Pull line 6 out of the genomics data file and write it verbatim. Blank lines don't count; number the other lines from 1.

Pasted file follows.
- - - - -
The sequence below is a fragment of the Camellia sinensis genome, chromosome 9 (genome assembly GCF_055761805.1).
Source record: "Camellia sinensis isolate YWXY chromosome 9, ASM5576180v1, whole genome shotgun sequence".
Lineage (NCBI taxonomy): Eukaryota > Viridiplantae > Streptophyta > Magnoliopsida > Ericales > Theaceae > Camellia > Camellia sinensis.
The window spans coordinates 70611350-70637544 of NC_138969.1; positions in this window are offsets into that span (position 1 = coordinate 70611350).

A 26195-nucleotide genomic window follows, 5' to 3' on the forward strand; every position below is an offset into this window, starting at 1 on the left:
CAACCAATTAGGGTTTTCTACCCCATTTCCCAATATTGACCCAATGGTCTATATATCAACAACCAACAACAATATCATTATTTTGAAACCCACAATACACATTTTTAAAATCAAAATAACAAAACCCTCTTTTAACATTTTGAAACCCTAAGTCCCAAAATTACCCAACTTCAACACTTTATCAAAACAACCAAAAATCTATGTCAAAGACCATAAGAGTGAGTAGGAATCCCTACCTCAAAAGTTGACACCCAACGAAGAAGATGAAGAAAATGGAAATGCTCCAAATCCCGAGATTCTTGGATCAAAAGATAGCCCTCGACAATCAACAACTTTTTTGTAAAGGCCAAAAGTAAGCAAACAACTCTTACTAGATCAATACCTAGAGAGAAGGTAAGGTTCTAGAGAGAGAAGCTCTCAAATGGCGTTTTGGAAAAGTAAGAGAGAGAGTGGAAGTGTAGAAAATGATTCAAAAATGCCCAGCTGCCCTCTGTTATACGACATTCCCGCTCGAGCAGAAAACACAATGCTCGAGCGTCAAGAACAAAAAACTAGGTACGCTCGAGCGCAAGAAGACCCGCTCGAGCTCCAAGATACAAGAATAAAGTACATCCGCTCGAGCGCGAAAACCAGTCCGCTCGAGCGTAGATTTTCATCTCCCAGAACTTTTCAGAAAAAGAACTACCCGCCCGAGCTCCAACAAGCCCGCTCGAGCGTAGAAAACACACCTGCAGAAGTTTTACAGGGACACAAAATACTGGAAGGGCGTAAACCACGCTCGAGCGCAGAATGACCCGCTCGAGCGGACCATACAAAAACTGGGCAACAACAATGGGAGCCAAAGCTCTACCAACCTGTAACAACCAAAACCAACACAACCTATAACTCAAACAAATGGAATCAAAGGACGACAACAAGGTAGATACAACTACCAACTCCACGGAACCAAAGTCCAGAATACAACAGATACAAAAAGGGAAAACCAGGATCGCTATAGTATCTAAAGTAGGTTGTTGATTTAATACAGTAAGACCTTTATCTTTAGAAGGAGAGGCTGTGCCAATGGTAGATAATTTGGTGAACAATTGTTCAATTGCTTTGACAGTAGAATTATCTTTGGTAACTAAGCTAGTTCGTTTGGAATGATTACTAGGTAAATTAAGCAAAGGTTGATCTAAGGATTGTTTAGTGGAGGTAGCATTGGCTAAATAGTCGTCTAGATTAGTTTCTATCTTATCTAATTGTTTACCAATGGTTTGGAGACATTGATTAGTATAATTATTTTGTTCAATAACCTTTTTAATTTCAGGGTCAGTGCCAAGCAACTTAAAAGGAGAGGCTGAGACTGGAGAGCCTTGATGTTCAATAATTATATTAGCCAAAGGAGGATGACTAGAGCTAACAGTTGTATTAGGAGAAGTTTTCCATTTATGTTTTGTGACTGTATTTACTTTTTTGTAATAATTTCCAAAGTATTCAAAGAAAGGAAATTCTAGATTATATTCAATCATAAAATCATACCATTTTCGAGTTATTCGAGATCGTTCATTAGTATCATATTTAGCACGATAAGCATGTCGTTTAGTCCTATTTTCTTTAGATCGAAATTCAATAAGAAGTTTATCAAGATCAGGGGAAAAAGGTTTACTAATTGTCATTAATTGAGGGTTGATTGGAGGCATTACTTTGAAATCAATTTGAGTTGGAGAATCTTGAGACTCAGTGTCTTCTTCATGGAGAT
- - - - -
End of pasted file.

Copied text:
CAACCAATTAGGGTTTTCTACCCCATTTCCCAATATTGACCCAATGGTCTATATATCAACAACCAACAACAATATCATTATTTTGAAACCCACAATACACATTTTTAAAATCAAAATAACAAAACCCTCTTTTAACATTTTGAAACCCTAAGTCCCAAAATTACCCAACTTCAACACTTTATCAAAACAACCAAAAATCTATGTCAAAGACCATAAGAGTGAGTAGGAATCCCTACCTCAAAAGTTGACACCCAACGAAGAAGATGAAGAAAATGGAAATGCTCCAAATCCCGAGATTCTTGGATCAAAAGATAGCCCTCGACAATCAACAACTTTTTTGTAAAGGCCAAAAGTAAGCAAACAACTCTTACTAGATCAATACCTAGAGAGAAGGTAAGGTTCTAGAGAGAGAAGCTCTCAAATGGCGTTTTGGAAAAGTAAGAGAGAGAGTGGAAGTGTAGAAAATGATTCAAAAATGCCCAGCTGCCCTCTGTTATACGACATTCCCGCTCGAGCAGAAAACACAATGCTCGAGCGTCAAGAACAAAAAACTAGGTACGCTCGAGCGCAAGAAGACCCGCTCGAGCTCCAAGATACAAGAATAAAGTACATCCGCTCGAGCGCGAAAACCAGTCCGCTCGAGCGTAGATTTTCATCTCCCAGAACTTTTCAGAAAAAGAACTACCCGCCCGAGCTCCAACAAGCCCGCTCGAGCGTAGAAAACACACCTGCAGAAGTTTTACAGGGACACAAAATACTGGAAGGGCGTAAACCACGCTCGAGCGCAGAATGACCCGCTCGAGCGGACCATACAAAAACTGGGCAACAACAATGGGAGCCAAAGCTCTACCAACCTGTAACAACCAAAACCAACACAACCTATAACTCAAACAAATGGAATCAAAGGACGACAACAAGGTAGATACAACTACCAACTCCACGGAACCAAAGTCCAGAATACAACAGATACAAAAAGGGAAAACCAGGATCGCTATAGTATCTAAAGTAGGTTGTTGATTTAATACAGTAAGACCTTTATCTTTAGAAGGAGAGGCTGTGCCAATGGTAGATAATTTGGTGAACAATTGTTCAATTGCTTTGACAGTAGAATTATCTTTGGTAACTAAGCTAGTTCGTTTGGAATGATTACTAGGTAAATTAAGCAAAGGTTGATCTAAGGATTGTTTAGTGGAGGTAGCATTGGCTAAATAGTCGTCTAGATTAGTTTCTATCTTATCTAATTGTTTACCAATGGTTTGGAGACATTGATTAGTATAATTATTTTGTTCAATAACCTTTTTAATTTCAGGGTCAGTGCCAAGCAACTTAAAAGGAGAGGCTGAGACTGGAGAGCCTTGATGTTCAATAATTATATTAGCCAAAGGAGGATGACTAGAGCTAACAGTTGTATTAGGAGAAGTTTTCCATTTATGTTTTGTGACTGTATTTACTTTTTTGTAATAATTTCCAAAGTATTCAAAGAAAGGAAATTCTAGATTATATTCAATCATAAAATCATACCATTTTCGAGTTATTCGAGATCGTTCATTAGTATCATATTTAGCACGATAAGCATGTCGTTTAGTCCTATTTTCTTTAGATCGAAATTCAATAAGAAGTTTATCAAGATCAGGGGAAAAAGGTTTACTAATTGTCATTAATTGAGGGTTGATTGGAGGCATTACTTTGAAATCAATTTGAGTTGGAGAATCTTGAGACTCAGTGTCTTCTTCATGGAGAT